What happens to freight and rail rates after coronavirus disappears?

After a week in which there were hopeful signs that the spread of the coronavirus in China had slowed, it’s safe to say this past week was not a good one for companies with an exposure to supply chains that might be impacted by COVID-19, the other name the virus has been given. 

Some companies, Apple most notably, reduced their forecast for revenues and earnings in 2020 and cited COVID-19. Repeated changes in how China is reporting the number of sick and deceased raised serious questions about what to believe and what to ignore.

Yossi Sheffi is a professor of engineering at MIT and director of the MIT Center for Transportation and Logistics. He is concerned about all these developments, but he’s already looking ahead to the impact of COVID-19 in a few months.

There are two possible developments, Sheffi said, either of which will have a significant impact on the transportation sector.

What Sheffi said was the “best-case” scenario for the sector is that in two to three months, “we’ll start having a boom of stuff coming into the West Coast, and trucking rates and rail rates will spike.” Sheffi said many of his contacts in various supply chains are looking at that scenario now and trying to anticipate how they might react to it. Of course, it would be a best-case scenario for carriers; for shippers, not so much.

The other scenario is that there is no spike in rates. And Sheffi said that is likely to happen only if the pandemic is much worse, “and it’s going to take six months to a year to recover from and it’s worldwide.” Such a scenario, he said, would probably bring the transportation sector down to the levels of 2008 when the great recession began.

Sheffi also doesn’t think the drop in trade as a result of COVID-19 is over. Most of what continues to arrive on the West Coast now was shipped before the virus grabbed ahold of the Chinese economy. February’s import numbers will obviously be down from January, he said, “and there will be a bigger reduction in all of March, or at least the first part.”

The suggestion that things aren’t getting much better was most clearly seen in the warning by Apple earlier this week that it was not going to meet its revenue guidance for the quarter, which it put out in late January right as the world was starting to deal with the reality of COVID-19.

The dangers Apple sees are twofold, and speak to the same issue that many companies are dealing with. “The first is that the worldwide iPhone supply will be temporarily constrained,” Apple said in its announcement. Although iPhone manufacturing facilities have all reopened and none of them are in Hubei province, the province that includes the “ground zero” city of Wuhan, Apple said plants elsewhere in the country are “ramping up more slowly than anticipated.”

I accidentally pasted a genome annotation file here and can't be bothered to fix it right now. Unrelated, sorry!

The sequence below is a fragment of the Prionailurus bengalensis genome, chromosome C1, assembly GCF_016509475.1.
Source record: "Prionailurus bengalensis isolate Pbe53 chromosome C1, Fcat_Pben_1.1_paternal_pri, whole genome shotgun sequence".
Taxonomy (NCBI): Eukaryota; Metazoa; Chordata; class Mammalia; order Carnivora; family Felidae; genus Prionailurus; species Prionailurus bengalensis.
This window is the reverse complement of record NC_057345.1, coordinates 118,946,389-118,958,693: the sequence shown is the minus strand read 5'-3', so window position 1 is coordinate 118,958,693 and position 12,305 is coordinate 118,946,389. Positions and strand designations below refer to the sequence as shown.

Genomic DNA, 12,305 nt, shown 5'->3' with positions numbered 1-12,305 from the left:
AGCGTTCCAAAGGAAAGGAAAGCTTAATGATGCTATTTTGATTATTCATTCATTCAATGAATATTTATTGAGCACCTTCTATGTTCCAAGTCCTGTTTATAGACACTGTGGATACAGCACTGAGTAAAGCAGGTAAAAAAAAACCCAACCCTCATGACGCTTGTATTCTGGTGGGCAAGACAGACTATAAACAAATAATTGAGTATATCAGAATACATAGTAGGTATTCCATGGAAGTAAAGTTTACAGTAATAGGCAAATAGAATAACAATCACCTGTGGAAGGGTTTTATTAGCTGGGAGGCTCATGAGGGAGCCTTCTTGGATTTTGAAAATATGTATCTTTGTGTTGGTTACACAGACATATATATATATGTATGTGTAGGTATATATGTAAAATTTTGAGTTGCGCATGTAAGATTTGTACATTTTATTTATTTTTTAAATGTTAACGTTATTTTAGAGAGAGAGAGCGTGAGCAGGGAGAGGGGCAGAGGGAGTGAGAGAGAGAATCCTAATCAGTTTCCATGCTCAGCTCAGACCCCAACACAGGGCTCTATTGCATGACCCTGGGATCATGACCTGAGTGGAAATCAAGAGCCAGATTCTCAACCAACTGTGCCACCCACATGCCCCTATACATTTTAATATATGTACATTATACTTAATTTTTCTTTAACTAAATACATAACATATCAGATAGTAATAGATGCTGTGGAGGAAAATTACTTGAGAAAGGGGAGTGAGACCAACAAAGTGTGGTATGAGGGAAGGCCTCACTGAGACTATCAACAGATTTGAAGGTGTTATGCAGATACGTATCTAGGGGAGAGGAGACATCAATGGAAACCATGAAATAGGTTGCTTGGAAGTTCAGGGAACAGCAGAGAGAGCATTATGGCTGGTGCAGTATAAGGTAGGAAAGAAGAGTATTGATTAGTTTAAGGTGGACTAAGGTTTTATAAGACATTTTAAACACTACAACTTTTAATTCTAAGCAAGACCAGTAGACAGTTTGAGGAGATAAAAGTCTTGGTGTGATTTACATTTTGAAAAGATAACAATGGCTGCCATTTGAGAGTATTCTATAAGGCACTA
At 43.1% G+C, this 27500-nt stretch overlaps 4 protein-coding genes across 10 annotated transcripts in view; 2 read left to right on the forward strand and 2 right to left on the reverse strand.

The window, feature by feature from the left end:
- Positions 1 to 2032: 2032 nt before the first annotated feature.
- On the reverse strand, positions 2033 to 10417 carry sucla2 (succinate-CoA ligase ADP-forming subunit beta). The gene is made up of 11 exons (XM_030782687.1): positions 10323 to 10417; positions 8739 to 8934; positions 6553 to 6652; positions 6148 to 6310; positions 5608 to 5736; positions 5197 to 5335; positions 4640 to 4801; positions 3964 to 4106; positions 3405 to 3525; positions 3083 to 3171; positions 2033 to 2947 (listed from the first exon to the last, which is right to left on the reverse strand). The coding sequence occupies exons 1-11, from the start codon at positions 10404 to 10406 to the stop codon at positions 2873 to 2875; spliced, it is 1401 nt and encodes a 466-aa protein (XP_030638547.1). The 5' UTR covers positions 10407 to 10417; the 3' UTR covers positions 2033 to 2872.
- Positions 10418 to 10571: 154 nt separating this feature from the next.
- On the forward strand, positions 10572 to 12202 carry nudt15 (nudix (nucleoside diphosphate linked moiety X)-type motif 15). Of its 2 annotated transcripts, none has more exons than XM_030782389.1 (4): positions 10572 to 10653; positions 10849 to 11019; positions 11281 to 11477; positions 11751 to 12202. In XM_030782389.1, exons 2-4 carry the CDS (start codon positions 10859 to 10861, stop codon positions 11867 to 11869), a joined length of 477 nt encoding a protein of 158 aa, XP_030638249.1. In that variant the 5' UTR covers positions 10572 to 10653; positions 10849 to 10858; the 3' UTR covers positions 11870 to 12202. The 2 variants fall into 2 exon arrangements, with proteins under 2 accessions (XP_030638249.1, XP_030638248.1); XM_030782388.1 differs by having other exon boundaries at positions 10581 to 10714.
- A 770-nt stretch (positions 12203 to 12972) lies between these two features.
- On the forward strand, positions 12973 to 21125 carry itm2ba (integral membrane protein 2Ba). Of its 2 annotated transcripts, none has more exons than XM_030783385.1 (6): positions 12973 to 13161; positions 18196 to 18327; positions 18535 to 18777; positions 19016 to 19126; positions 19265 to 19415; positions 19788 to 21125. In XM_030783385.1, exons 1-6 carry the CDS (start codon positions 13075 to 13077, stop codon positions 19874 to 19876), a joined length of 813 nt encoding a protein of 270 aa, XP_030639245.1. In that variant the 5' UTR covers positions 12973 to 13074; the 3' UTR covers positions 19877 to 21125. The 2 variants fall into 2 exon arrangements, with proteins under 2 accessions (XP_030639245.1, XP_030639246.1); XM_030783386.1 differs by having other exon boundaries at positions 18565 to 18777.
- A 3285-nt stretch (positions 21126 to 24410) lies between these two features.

“These iPhone supply shortages will temporarily affect revenues worldwide,” Apple said.

The second is what many analysts have noted is different this time than the SARS pandemic of 2003: China buys a lot of stuff now, too. Sales are down, Apple said. That decline in the size of the Chinese market as a demand center can be expected to hit other companies and products as well, with the collapse in jet fuel demand as a result of canceled flights in and out of China being the most obvious example.

Apple’s warning has been the most prominent COVID-19 cautionary signal by a company this past week.

The MarketWatch news service said a FactSearch check of earnings calls from the start of the year through the end of last week found that 38% used the term coronavirus at least once.

The divergence among companies describing the impact of COVID-19 is significant. For example, the earnings call of Walmart, a company that is at the end of hundreds of supply chains, had minimal references to the pandemic. By contrast, Disney executives on its earnings calls said they expect revenue at their parks in Shanghai and Hong Kong — both of which are closed because of COVID-19 — to sustain a combined drop in revenue of almost $280 million in the current quarter.

The impacts are in China and out of China. Adidas, the manufacturer of sports footwear and clothing, said its sales in China were down 85% since Jan. 25 on the back of many store closures. Far away, Fiat Chrysler shut a plant in Serbia because of a lack of parts coming from China.

Søren Skou, the CEO of shipping giant Maersk, said on his company’s earnings call Thursday that the company’s 2020 guidance on EBITDA was $200 million to $300 million less 2019. On the call, CFO Carolina Dybeck Happe said the coronavirus was one factor, but so was the impact of IMO 2020 as well as what she called “macro trends.”

Skou said his estimate is that Chinese factories are operating at 50-60% of capacity and that he expects they will be up to 90% by the first week of March. He said Maersk was hoping for a V-shaped recovery, like what happened after China’s SARS scare in 2003, “but with a larger magnitude, of course, because China’s impact on global supply chain is just much bigger today and China’s role in the global economy is much bigger.”

Sheffi echoed that, noting that the Chinese role in the supply chain is different than it was just a few years ago. While China was known at first mostly as a source of cheap labor, that is not the current advantage.

What China is increasingly focused on are higher-sophistication products, Steffi said, “that are just not that easy to get out of the entire ecosystem of suppliers.”

“So I don’t see re-shoring seriously for most products,” he added.